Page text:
How Acts of Kindness Influence Mental Health
Written by: Thrishala Gunathunga
Every year, on November 13th, we celebrate World Kindness Day. The purpose of this unique day is to remind ourselves to treat people with more kindness and consideration. So, have you ever thought about how acts of kindness can influence your mental health? It turns out that being kind not only benefits those who receive it, but it also influences those who give it!
In this blog post, we will investigate how acts of kindness influence mental health to make everything a little better.
Increases the Love Hormone
Kindness brings about the release of oxytocin, also known as the “love hormone” or “bonding hormone.” Individual acts of kindness have also been shown to generate new neural connections and release oxytocin and endorphins. According to data from functional magnetic resonance imaging (fMRI) scans, just thinking about compassion and kindness activates the brain’s emotional regulation system (Mathers, 2016). That is why oxytocin has been linked to emotional closeness, trust, and affectionate feelings. For example, simply hugging a friend or family member can cause the release of oxytocin, making you feel more emotionally connected to them. They will also feel a lot better if you do this; even if they aren’t particularly sad or worried, a hug can go a long way to make someone feel cared for.
Improves Self Esteem
Kindness can help you feel better about yourself. More importantly, seeing how good an impact your acts of kindness have on people will strengthen your belief in your own abilities and worth as a person. Consider the following scenario: You offer to help a friend who is having trouble with schoolwork. You become a source of comfort as well as motivation for them during these difficult moments. Not only will you boost your self-esteem, but your friend will glow with happiness at having you as a friend. This will in turn improve their self-esteem and mental health too!
Kindness has a powerful, scientifically tested ability to support emotional and physical healing. Kindness can be used as a form of natural painkiller. In one study of homeless adults who frequently visited the emergency department, researchers wanted to see if providing compassionate care through trained volunteers made a difference in how frequently these individuals returned for additional emergency visits. According to Redelmeier et al. (1995), patients who received compassionate care had a significantly lower average number of visits per month following intervention. This suggests that when homeless individuals see that they are receiving kind and compassionate treatment, they may be more satisfied with their initial treatment and not need to return as frequently.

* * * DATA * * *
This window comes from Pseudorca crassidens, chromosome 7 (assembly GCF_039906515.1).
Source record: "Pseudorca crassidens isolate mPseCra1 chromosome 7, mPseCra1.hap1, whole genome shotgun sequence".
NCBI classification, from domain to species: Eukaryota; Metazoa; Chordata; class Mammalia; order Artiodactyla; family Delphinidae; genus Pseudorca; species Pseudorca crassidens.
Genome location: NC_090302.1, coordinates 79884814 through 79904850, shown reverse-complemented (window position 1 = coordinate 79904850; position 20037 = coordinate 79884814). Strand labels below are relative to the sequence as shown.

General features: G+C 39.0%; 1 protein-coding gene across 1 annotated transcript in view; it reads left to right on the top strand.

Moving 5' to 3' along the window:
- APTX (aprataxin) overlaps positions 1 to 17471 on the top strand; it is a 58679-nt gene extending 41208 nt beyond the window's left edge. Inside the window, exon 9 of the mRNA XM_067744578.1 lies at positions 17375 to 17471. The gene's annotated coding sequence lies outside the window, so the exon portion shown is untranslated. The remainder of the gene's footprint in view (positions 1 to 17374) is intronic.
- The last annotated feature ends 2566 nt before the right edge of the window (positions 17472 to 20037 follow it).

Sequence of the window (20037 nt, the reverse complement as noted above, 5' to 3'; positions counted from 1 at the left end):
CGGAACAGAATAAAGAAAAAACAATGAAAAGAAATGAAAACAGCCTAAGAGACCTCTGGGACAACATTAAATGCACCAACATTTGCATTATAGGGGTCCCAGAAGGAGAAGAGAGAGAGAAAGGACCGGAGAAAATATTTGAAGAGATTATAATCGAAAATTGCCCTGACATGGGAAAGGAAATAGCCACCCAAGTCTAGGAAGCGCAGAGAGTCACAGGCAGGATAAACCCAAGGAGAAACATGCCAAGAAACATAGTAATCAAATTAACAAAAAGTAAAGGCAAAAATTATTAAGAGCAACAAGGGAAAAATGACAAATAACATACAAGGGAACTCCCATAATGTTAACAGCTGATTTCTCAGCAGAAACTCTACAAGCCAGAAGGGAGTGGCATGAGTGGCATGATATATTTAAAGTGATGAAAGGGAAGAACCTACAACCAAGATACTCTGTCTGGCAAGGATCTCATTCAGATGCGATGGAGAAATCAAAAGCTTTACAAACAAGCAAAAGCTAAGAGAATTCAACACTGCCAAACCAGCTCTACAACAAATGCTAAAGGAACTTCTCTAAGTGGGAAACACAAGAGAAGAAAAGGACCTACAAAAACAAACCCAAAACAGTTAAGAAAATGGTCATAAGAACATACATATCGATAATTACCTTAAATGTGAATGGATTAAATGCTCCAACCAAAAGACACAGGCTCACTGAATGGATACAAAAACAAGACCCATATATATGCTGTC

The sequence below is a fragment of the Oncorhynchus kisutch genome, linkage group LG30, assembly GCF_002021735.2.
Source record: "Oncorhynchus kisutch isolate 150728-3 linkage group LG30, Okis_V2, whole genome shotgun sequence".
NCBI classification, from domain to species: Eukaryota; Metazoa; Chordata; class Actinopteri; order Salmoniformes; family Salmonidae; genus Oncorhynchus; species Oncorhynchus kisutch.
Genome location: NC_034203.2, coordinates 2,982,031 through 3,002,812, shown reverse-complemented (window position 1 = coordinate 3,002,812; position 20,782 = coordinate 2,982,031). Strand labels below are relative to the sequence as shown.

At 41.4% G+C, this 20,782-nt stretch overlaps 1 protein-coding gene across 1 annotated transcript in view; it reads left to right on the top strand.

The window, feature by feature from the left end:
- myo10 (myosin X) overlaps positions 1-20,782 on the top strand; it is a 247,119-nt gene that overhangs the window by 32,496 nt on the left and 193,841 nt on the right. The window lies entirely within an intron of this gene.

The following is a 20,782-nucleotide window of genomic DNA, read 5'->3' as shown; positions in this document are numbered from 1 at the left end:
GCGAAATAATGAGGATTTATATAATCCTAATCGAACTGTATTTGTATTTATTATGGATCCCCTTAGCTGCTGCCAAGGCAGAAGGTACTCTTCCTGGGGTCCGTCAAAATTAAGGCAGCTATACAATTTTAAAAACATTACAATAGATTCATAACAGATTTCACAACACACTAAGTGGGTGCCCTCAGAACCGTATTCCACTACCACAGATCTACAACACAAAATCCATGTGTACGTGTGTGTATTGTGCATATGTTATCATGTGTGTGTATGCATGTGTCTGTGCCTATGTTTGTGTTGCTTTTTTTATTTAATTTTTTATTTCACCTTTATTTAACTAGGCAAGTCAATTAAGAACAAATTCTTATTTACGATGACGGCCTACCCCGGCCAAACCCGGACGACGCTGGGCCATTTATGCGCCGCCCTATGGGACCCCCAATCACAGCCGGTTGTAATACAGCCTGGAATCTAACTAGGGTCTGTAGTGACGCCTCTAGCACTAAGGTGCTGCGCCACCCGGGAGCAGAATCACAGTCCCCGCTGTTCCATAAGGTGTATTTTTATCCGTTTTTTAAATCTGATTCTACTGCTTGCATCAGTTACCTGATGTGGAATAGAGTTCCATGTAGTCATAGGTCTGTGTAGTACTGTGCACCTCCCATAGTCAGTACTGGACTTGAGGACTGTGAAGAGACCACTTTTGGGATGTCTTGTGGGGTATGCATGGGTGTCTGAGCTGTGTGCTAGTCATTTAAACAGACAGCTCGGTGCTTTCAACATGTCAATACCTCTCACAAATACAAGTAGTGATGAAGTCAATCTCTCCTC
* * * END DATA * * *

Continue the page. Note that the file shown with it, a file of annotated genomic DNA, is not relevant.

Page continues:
Individuals can develop resilience by being kind to others and receiving kindness in return. This is especially important during difficult times, such as when dealing with loss, illness, or other challenges. Knowing that you can be kind to yourself and others can give you the strength you need to overcome tough times. Beaton et al. (2021), for example, discovered that lower levels of self-compassion in adults with ADHD help to explain the higher levels of ill being (depression, anxiety, and stress) and lower levels of wellbeing (psychological, emotional, and social wellbeing) associated with ADHD. Furthermore, they have proposed that increasing one’s kindness to oneself could be used to support resilience and coping for those with ADHD who face difficulties because of executive function deficits.
Creates Positive Social Connections
According to research, kindness creates positive supportive and meaningful social connections, which in turn reduces stress response and fulfils fundamental, innate needs that are important for longevity and well-being (Fryburg, 2022). Simple gestures such as complimenting a coworker on their work can help to establish these kinds of connections. Furthermore, it has been discovered that even a few minutes of practising techniques such as loving-kindness meditation enhanced feelings of social connection and a positive attitude toward strangers (Hutcherson et al., 2008).
You now understand that kindness has the power to make life happier and emotionally fulfilling as well as to make yourself more resilient by increasing oxytocin levels, lowering stress levels, creating positive social connections, and much more! So, as we celebrate World Kindness Day, keep in mind that including kindness in your daily life can bring you and others happiness.
- Beaton, D. M., Sirois, F., & Milne, E. (2022). The role of self-compassion in the mental health of adults with ADHD. Journal of Clinical Psychology, 78(12), 2497–2512. https://doi.org/10.1002/jclp.23354
- Fryburg, D. A. (2022). Kindness as a stress reduction–health promotion intervention: a review of the psychobiology of caring. American Journal of Lifestyle Medicine, 16(1), 89-100. https://journals.sagepub.com/doi/full/10.1177/1559827620988268
- Hutcherson, C. A., Seppala, E. M., & Gross, J. J. (2008). Loving-kindness meditation increases social connectedness. Emotion (Washington, D.C.), 8(5), 720–724. https://doi.org/10.1037/a0013237
- Mathers, N. (2016). Compassion and the science of kindness: Harvard Davis Lecture 2015. The British Journal of General Practice, 66(648), 525–527. https://doi.org/10.3399/bjgp16X686041
- Redelmeier, D. A., Molin, J. P., & Tibshirani, R. J. (1995). A randomised trial of compassionate care for the homeless in an emergency department. Lancet, 345(8958), 1131–1134. https://doi.org/10.1016/s0140-6736(95)90975-3